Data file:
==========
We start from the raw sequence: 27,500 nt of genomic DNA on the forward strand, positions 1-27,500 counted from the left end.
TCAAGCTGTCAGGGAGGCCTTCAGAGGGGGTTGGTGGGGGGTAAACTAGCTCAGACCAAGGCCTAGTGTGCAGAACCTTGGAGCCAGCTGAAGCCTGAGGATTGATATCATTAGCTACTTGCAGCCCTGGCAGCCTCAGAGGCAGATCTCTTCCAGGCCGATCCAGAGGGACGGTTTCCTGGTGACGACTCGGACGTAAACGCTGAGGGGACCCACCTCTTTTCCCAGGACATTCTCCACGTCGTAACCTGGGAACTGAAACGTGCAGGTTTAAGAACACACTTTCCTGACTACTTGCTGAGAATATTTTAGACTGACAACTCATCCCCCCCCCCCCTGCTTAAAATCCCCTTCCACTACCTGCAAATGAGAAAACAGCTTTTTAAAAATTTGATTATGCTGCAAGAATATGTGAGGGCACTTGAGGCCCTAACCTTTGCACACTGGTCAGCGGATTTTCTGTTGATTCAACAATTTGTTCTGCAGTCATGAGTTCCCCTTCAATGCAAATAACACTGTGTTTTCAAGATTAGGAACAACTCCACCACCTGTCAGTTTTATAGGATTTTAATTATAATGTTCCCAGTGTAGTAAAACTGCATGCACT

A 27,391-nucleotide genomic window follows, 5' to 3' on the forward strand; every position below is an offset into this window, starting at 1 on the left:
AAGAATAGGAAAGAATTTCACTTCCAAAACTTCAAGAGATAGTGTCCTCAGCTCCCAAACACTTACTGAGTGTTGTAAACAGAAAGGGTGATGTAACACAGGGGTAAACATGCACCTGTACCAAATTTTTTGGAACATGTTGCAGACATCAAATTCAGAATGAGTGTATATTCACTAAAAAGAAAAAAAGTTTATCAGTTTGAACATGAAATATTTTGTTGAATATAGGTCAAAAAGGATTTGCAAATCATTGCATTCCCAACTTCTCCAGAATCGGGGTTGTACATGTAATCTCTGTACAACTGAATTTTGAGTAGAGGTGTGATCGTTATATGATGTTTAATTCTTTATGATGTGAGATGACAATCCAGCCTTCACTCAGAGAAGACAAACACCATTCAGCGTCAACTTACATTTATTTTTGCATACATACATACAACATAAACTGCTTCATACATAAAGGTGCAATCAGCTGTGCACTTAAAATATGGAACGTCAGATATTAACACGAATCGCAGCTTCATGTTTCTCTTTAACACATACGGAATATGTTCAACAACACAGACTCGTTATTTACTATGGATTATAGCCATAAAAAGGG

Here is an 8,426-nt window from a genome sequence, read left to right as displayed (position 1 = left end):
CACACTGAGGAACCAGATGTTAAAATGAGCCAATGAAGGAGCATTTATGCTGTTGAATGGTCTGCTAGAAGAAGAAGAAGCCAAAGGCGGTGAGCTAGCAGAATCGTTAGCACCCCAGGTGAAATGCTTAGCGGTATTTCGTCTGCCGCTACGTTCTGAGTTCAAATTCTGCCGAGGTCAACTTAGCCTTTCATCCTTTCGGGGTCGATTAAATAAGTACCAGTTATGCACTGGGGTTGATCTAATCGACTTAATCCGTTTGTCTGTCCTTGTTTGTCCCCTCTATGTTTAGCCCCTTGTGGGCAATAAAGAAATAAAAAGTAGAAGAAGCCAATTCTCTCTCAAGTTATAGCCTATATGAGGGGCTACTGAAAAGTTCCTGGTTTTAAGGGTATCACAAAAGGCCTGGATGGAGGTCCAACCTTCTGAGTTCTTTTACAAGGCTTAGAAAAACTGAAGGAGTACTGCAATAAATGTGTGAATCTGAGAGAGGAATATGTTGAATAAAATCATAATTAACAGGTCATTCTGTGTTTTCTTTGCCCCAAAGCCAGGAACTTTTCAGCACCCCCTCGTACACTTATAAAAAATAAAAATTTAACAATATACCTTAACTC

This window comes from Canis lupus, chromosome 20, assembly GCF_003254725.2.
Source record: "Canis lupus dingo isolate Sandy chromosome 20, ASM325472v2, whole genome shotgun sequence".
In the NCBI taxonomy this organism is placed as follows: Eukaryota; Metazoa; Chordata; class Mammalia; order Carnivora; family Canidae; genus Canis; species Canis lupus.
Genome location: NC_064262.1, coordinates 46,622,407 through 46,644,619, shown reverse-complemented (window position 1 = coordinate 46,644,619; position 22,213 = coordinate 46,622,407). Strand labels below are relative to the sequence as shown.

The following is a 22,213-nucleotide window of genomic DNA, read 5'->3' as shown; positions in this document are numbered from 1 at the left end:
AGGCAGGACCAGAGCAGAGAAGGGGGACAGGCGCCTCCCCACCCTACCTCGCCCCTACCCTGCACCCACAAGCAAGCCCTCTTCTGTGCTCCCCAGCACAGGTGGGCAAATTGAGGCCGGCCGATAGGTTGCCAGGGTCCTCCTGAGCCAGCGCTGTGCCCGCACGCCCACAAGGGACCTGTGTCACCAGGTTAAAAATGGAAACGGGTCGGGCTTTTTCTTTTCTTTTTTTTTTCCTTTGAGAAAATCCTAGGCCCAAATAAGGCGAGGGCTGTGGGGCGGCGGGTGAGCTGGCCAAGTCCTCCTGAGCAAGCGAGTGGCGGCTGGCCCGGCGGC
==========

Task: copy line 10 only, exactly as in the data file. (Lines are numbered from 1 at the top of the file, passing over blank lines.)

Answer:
Genome location: NC_064262.1, coordinates 46,622,407 through 46,644,619, shown reverse-complemented (window position 1 = coordinate 46,644,619; position 22,213 = coordinate 46,622,407). Strand labels below are relative to the sequence as shown.